Five years ago, a Finnish company announced plans to build a pulp paper plant in Uruguay, just across the Uruguay River from Argentina. The company promised to use new technology and not to spew the pollution that historically has resulted from pulp paper plants.

Almost immediately protests broke out in Argentina. But the Finnish company, Oy Metsa-Botnia AB, pushed on. Two years ago the plant went into operation just outside the Uruguayan town of Fray Bentos. Several analyses by water experts have concluded that the plant is not hurting the river, and the World Bank, which helped finance the plant, has accepted the findings.

But the reports have not satisfied the Argentines, particularly the people of the town of Gualeguaychu, population 80,000, about two hours’ drive from Buenos Aires and eight miles from the Uruguay River. They are continuing to fight.

Years ago both sides appealed to the International Court of Justice in The Hague, the highest court of the United Nations. In mid-September the court began hearing arguments on Argentina’s claim that Uruguay had violated a 1975 river treaty by failing to consult with Argentina on the project. Uruguay said it had complied fully. Proceedings in the case are expected to run through Oct. 2.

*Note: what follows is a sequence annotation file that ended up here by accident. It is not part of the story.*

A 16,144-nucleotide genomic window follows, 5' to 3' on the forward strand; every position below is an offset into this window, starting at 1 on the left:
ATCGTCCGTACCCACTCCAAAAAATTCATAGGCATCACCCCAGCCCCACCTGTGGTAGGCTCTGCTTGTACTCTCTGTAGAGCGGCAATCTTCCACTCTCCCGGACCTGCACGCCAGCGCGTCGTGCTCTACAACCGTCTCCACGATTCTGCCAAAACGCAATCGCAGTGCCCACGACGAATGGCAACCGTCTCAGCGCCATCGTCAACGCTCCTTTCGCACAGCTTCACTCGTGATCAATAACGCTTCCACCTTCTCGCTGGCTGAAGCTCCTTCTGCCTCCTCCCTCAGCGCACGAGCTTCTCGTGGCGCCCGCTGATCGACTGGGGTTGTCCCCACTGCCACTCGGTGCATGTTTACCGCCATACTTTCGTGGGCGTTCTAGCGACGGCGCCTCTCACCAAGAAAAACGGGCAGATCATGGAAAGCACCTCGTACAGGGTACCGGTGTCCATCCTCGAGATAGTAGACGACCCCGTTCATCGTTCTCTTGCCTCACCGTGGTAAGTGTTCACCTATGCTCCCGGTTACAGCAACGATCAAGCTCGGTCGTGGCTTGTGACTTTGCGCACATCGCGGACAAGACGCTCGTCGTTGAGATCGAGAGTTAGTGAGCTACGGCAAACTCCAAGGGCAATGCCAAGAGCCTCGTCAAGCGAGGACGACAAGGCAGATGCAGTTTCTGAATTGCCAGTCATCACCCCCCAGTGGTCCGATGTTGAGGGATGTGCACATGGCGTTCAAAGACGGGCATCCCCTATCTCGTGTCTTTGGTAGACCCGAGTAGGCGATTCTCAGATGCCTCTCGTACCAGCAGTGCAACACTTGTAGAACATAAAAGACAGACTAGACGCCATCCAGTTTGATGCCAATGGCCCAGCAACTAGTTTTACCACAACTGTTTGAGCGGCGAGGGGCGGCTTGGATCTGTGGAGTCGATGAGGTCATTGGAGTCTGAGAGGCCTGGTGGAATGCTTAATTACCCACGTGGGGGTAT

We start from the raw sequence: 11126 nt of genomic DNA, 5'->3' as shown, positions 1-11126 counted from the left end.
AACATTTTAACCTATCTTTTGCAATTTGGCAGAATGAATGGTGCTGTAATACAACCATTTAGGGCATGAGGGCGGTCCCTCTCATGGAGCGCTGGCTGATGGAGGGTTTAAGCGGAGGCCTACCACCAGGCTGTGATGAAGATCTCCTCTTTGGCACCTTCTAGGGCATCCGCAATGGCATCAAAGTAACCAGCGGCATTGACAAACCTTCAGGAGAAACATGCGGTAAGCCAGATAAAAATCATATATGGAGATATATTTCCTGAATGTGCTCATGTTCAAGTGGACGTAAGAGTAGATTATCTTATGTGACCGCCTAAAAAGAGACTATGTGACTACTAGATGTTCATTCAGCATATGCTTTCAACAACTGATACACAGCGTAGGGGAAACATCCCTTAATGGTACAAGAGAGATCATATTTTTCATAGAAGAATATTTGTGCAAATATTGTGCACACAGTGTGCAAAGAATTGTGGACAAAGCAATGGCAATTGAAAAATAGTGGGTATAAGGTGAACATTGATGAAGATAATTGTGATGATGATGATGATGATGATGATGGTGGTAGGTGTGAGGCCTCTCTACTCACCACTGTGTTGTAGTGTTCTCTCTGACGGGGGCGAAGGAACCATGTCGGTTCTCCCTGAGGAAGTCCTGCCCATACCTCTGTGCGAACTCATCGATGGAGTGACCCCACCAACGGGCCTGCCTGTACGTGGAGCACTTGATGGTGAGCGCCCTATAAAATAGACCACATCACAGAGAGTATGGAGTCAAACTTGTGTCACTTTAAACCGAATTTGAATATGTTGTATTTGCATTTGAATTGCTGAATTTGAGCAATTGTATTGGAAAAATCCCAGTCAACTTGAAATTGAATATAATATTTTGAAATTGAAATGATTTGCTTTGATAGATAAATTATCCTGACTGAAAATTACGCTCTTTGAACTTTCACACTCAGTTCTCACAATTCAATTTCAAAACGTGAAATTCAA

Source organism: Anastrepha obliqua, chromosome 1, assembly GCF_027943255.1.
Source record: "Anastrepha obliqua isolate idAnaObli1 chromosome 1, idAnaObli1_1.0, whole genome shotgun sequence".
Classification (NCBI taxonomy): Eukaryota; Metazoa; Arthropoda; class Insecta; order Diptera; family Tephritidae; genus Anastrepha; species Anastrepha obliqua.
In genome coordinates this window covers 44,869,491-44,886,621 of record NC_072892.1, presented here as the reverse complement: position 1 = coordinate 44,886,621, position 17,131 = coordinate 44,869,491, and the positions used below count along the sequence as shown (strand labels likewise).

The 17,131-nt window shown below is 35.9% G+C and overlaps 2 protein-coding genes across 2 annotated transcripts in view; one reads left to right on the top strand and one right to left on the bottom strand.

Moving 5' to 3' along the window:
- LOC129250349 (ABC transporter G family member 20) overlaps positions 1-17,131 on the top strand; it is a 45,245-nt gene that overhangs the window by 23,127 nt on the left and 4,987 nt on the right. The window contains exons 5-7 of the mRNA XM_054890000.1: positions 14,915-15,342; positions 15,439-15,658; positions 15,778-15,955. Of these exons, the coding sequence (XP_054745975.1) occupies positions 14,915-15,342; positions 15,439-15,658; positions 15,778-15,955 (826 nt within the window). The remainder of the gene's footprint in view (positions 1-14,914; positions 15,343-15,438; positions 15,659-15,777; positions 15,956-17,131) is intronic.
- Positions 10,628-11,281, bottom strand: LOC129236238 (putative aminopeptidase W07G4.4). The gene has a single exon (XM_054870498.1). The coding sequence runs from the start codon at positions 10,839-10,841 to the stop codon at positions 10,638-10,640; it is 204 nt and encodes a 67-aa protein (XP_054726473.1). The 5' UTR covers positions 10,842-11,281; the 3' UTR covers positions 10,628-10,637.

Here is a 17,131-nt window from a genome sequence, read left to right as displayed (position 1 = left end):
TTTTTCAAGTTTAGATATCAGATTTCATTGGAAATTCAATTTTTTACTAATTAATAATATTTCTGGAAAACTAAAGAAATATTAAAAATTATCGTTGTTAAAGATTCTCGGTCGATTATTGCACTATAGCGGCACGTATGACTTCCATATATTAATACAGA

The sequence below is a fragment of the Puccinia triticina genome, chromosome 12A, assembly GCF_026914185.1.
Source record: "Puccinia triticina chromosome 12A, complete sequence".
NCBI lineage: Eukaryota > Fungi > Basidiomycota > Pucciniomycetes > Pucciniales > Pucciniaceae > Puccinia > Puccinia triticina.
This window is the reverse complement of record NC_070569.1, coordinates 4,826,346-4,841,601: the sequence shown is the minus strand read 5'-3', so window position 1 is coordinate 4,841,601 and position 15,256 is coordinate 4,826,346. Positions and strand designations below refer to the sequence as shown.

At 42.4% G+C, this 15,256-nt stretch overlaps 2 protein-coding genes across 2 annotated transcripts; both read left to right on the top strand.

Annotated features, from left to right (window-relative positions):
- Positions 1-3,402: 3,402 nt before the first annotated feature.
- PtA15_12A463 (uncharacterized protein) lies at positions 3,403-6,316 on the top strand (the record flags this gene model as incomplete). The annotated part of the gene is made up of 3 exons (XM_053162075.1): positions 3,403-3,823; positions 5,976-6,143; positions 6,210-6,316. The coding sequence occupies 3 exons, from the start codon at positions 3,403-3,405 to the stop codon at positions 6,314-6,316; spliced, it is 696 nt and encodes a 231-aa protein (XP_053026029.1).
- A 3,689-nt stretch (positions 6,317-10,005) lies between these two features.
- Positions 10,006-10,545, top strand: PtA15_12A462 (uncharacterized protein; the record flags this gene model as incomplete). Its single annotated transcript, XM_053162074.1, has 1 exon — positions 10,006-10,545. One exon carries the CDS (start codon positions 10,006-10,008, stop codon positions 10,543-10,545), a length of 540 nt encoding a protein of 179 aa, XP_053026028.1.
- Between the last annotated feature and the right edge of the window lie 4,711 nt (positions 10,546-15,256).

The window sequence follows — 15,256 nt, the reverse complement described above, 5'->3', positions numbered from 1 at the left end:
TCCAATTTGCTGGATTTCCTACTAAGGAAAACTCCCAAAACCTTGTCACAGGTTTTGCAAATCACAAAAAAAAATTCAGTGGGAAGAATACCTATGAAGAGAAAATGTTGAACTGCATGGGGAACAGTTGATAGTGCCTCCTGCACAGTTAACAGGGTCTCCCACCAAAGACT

It has been an astounding dispute, a display of human foibles, of the intensity of rivalries and suspicions across borders and of the distrust of big business and foreign investors. But it also has been a dispute that has underscored concerns around the world about the quality and scarcity of water, concerns that have grown as the dispute has dragged on and as climate change and global warming have become a part of daily life.

Argentina is the second largest country in South America in territory after Brazil and, with about 40 million people, ranks third after Brazil and Colombia in population. It sprawls over the equivalent of the United States east of the Mississippi River. Uruguay has 3.4 million people and is about the size of the state of Washington. The Argentines joke about the Uruguayans being country bumpkins. The Uruguayans say the Argentines are brash and overbearing.